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Is evolution repeatable? Introducing novel tools to unravel the genetics of parallel radiations (GENESORT)

Research project BR/121/PI/GENESORT (Research action BR)


Persons :

  • Dr.  HENDRICKX Frederik - Royal Belgian Institute of Natural Sciences ()
    Coordinator of the project
    Financed belgian partner
    Duration: 1/10/2013-31/12/2015

Description :

PROJECT DESCRIPTION

A most intriguing feature of adaptive radiation within island archipelagos is that morphologically similar species can apparently evolve independently along similar environmental gradients on the different islands. This remarkable observation appeared pivotal to demonstrate the non-randomness and repeatability of evolutionary trajectories, showed that ecological and evolutionary processes can affect island communities within similar time windows and proved that niche evolution within a lineage is much less conserved as generally assumed.

Yet, the extent to which such replicated patterns can be considered as independent evolutionary pathways is currently poorly understood. In this project, this claim is challenged by testing the hypothesis if the apparent recurrent evolution of similar phenotypes within archipelagos could be the result of a complex process of low levels of migration and gene exchange between different islands combined with higher levels of gene flow between ecologically and morphologically different species living on the same island. First, low levels of gene exchange among different islands may lead to introgression of adaptive genetic variation, which can be expected to strongly facilitate evolution towards identical endpoints. Second, dispersal of species into suitable habitats found on different islands, a process called ‘species sorting’, could be followed by introgression of neutral genetic variation among the ecologically divergent species of the same island, leading to a spurious phylogeny of repeated adaptive radiation on each island separately.

Under both scenario’s, it is expected that genes involved in adaptation will be distributed across the islands, but only retained by natural selection in their respective habitat. Topological relationships of neutral genes will in contrast primarily be influenced by the rate of inter- and intra-island gene exchange and as such be a poor reflection of the adaptive divergence process. Hence, in this project, it will be tested if parallel radiation is a process of ‘gene-sorting’ of adaptive genes throughout an archipelago. If this hypothesis holds, this would have strong implications on our current understanding on the genesis of island communities as it can be considered a process being intermediate between ecological (‘species dispersal’) and evolutionary (‘independent evolution’) processes, which were previously assumed to be mutually exclusive.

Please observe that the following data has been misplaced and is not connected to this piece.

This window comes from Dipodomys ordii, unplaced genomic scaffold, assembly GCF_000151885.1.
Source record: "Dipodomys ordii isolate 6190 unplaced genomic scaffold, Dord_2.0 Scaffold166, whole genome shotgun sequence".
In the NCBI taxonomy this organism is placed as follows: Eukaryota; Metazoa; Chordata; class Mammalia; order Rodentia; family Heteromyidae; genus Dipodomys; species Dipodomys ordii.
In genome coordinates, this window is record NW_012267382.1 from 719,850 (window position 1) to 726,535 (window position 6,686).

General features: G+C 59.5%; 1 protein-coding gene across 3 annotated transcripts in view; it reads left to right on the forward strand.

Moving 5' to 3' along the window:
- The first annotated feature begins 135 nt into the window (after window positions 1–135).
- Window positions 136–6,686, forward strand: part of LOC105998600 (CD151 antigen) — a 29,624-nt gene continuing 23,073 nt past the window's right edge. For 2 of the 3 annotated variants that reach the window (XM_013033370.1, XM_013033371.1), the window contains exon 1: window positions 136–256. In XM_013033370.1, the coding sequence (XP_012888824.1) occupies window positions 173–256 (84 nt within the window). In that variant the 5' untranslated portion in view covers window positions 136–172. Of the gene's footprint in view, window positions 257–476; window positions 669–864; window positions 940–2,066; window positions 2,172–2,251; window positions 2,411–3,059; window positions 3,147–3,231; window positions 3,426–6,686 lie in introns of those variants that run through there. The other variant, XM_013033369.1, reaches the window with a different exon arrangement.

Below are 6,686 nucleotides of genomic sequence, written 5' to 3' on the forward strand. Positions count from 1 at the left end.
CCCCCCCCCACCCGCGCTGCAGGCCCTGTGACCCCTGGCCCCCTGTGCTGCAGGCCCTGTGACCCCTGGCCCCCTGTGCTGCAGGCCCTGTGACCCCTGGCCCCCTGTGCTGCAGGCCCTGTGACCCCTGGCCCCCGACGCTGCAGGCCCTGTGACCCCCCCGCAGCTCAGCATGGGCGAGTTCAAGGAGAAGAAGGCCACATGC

To achieve this, it is evident that there is a need to obtain the evolutionary histories of both neutral and non-neutral genes on a genome wide level, which was previously hampered by technological constraints. However, recent advances in sequencing technology and efficient library preparation techniques that reduce genome size and complexity currently allows to obtain genomic information from several thousand targets in the genome, hereby opening new avenues to unravelling the genetic basis of adaptive divergence.

In this project, we will make use of a recently developed molecular tool – Restriction Associated DNA (RADseq) – that allows to screen approximately 5000 regions throughout the genome. Bioinformatic tools will be developed to reconstruct gene genealogies from these regions in order to compare the evolutionary relationships between neutral and putative non-neutral gene fragments.

This technique will be applied on a most unique repeated speciation gradient of Calosoma caterpillar hunter beetles from the Galapagos. Here, apparent repeated ecotypic divergence as a function of island age occurred on multiple islands under (historic) levels of gene flow.

Hence, understanding the evolutionary history of this adaptive variation will strongly enhance our insight to what extent the interplay between ecological and evolutionary dynamics affects community assemblies on islands.


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